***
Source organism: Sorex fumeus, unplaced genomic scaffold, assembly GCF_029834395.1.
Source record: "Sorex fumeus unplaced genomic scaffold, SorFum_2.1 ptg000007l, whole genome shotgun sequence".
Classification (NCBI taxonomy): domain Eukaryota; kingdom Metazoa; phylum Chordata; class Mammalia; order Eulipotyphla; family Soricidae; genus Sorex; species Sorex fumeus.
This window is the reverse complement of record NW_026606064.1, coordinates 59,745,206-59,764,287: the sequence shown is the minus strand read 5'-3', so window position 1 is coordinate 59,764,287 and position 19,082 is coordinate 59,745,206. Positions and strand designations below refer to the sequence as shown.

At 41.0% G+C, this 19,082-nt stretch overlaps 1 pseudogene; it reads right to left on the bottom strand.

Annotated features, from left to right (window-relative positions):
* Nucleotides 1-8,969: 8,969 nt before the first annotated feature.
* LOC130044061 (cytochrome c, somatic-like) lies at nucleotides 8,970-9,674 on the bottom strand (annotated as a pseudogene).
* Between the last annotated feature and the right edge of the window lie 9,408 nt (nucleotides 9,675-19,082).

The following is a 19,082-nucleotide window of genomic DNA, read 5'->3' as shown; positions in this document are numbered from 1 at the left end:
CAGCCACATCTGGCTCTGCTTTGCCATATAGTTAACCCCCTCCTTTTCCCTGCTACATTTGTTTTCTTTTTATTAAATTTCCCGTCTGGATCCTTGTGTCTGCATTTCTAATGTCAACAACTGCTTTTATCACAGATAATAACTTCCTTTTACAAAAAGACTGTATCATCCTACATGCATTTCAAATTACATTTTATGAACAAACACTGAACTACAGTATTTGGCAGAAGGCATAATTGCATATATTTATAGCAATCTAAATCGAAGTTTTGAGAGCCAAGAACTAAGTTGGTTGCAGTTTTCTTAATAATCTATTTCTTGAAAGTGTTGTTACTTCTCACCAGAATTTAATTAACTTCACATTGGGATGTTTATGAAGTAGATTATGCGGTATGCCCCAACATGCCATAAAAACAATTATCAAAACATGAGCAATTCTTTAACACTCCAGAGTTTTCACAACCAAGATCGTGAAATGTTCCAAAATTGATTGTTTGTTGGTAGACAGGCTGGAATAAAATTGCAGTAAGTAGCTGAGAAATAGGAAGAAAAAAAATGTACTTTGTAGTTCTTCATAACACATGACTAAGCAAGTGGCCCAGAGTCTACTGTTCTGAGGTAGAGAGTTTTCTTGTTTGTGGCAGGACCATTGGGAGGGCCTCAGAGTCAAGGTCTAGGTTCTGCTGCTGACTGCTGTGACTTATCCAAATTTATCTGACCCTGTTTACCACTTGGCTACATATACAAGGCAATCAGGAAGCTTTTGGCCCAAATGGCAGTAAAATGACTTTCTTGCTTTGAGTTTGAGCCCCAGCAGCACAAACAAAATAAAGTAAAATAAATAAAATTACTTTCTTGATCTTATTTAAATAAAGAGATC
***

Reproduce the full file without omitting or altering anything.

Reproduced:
Source organism: Sorex fumeus, unplaced genomic scaffold, assembly GCF_029834395.1.
Source record: "Sorex fumeus unplaced genomic scaffold, SorFum_2.1 ptg000007l, whole genome shotgun sequence".
Classification (NCBI taxonomy): domain Eukaryota; kingdom Metazoa; phylum Chordata; class Mammalia; order Eulipotyphla; family Soricidae; genus Sorex; species Sorex fumeus.
This window is the reverse complement of record NW_026606064.1, coordinates 59,745,206-59,764,287: the sequence shown is the minus strand read 5'-3', so window position 1 is coordinate 59,764,287 and position 19,082 is coordinate 59,745,206. Positions and strand designations below refer to the sequence as shown.

At 41.0% G+C, this 19,082-nt stretch overlaps 1 pseudogene; it reads right to left on the bottom strand.

Annotated features, from left to right (window-relative positions):
* Nucleotides 1-8,969: 8,969 nt before the first annotated feature.
* LOC130044061 (cytochrome c, somatic-like) lies at nucleotides 8,970-9,674 on the bottom strand (annotated as a pseudogene).
* Between the last annotated feature and the right edge of the window lie 9,408 nt (nucleotides 9,675-19,082).

The following is a 19,082-nucleotide window of genomic DNA, read 5'->3' as shown; positions in this document are numbered from 1 at the left end:
CAGCCACATCTGGCTCTGCTTTGCCATATAGTTAACCCCCTCCTTTTCCCTGCTACATTTGTTTTCTTTTTATTAAATTTCCCGTCTGGATCCTTGTGTCTGCATTTCTAATGTCAACAACTGCTTTTATCACAGATAATAACTTCCTTTTACAAAAAGACTGTATCATCCTACATGCATTTCAAATTACATTTTATGAACAAACACTGAACTACAGTATTTGGCAGAAGGCATAATTGCATATATTTATAGCAATCTAAATCGAAGTTTTGAGAGCCAAGAACTAAGTTGGTTGCAGTTTTCTTAATAATCTATTTCTTGAAAGTGTTGTTACTTCTCACCAGAATTTAATTAACTTCACATTGGGATGTTTATGAAGTAGATTATGCGGTATGCCCCAACATGCCATAAAAACAATTATCAAAACATGAGCAATTCTTTAACACTCCAGAGTTTTCACAACCAAGATCGTGAAATGTTCCAAAATTGATTGTTTGTTGGTAGACAGGCTGGAATAAAATTGCAGTAAGTAGCTGAGAAATAGGAAGAAAAAAAATGTACTTTGTAGTTCTTCATAACACATGACTAAGCAAGTGGCCCAGAGTCTACTGTTCTGAGGTAGAGAGTTTTCTTGTTTGTGGCAGGACCATTGGGAGGGCCTCAGAGTCAAGGTCTAGGTTCTGCTGCTGACTGCTGTGACTTATCCAAATTTATCTGACCCTGTTTACCACTTGGCTACATATACAAGGCAATCAGGAAGCTTTTGGCCCAAATGGCAGTAAAATGACTTTCTTGCTTTGAGTTTGAGCCCCAGCAGCACAAACAAAATAAAGTAAAATAAATAAAATTACTTTCTTGATCTTATTTAAATAAAGAGATC